The right team leadership can make all the difference on any project. The University of Texas at Tyler created plans to add a STEM and business building to its expanding campus to attract students from across the country. The original specification called
for aluminum composite material (ACM) to match metal wall panels on the College of Pharmacy Building. Cost savings, design options and speed of installation were brought to the table by changing to Shadow Series wall panels from Dri-Design.
"We were involved in the early bidding process, and we worked with the general contractor and architect to switch from ACM to Dri-Design," says Preston Pressley, vice president of business development and marketing with Baker Triangle, Mesquite, Texas.
"We have worked with Dri-Design many times, so we know the impact the panels can have on a project.”
Baker Triangle installed 44,990 square feet of 0.80-inch Shadow Series panels in a Dark Bronze Mica color along with an Inspire wood grain pattern for the soffit. Pressley notes the Wood Grain print mimics the aesthetic of wood but with the durability
Shadow Series panels add depth and definition to any architectural design. Individual panels can be manufactured at varying depths to create texture or a dynamic variation in patterns while keeping the substrate and weather barrier in the same plane.
All Dri-Design wall panels have true dry joints with no gaskets or sealants. The panels are single-skin and are not composites. They are available in any color, with Fluoropolymer-based paints for long-lasting finish durability. Finishers use a 100%
air capture system to destroy the VOCs produced, so there is no adverse environmental impact.
The architects at SmithGroup, Dallas, recognized the significance of this project for the campus and the need for a façade with a bold statement. “The university is in a transitional time as it is setting goals for growth,” says Randall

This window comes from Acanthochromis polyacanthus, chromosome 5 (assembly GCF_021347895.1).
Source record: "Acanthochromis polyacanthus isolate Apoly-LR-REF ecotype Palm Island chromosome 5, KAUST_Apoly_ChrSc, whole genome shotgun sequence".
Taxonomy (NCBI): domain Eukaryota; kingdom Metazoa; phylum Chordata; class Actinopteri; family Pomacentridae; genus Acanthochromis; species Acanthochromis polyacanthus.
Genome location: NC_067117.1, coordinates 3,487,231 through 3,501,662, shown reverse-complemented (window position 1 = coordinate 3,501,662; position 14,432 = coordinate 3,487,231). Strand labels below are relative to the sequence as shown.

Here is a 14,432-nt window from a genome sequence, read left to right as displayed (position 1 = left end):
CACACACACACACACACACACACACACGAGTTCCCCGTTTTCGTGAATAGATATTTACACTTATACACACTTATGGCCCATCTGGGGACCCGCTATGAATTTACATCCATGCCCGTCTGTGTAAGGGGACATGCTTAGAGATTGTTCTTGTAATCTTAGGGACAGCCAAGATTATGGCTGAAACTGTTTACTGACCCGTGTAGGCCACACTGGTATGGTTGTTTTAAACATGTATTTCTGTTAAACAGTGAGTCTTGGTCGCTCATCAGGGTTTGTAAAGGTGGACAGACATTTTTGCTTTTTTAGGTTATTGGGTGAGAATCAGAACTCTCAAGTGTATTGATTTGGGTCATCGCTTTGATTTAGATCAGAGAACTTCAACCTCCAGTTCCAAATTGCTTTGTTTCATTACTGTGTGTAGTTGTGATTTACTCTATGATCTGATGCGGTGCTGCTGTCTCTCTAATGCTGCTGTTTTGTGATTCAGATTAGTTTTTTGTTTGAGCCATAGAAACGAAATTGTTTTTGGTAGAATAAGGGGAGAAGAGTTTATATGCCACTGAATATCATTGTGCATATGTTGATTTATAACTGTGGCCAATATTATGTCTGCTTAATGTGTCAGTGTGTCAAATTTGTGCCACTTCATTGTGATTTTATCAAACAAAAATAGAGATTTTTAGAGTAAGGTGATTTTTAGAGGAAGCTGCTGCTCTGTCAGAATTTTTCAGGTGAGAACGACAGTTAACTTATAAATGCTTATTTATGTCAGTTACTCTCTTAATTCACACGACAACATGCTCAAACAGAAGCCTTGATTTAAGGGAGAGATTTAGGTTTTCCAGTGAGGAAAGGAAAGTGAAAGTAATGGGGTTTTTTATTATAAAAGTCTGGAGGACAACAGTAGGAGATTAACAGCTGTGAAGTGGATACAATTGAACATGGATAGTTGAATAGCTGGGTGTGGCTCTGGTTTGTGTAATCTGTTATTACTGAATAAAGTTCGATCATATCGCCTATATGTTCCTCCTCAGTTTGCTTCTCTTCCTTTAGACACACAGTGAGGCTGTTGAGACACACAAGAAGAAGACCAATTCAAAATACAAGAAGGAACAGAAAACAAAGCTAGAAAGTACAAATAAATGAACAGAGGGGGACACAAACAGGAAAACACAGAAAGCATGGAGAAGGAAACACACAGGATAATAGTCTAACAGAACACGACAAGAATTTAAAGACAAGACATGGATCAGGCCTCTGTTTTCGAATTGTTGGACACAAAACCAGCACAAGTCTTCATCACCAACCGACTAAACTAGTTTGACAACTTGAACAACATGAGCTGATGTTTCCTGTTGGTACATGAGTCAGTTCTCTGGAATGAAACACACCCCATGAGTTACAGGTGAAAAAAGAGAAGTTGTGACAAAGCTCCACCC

Daniel, design architect with the firm. “This project is very significant for the campus as it strives to become more well-known on a larger scale.”
The architect selected metal for the STEM building to accent the existing College of Pharmacy building, while also complementing the masonry buildings on campus. Daniel adds: “Metal was used to create some of the most iconic moments of the building.
The panels add texture and a subtle play of light and shadow to the façade, which are significant components of the overall design.”
The building is a 140,000 square-foot, 4-story facility for the university’s science, technology, engineering, math and business programs. It houses the Soules College of Business and has a 135-seat auditorium, classrooms, labs, faculty offices,
dean’s suites and study areas.
“With the business school expansion, this is the largest of the University of Texas’ six colleges. The addition sets the university up for great growth. The metal wall panels stand out on the traditional campus, reflecting the investment being
made in students’ future,” says Brad Zeeff, president of Dri-Design.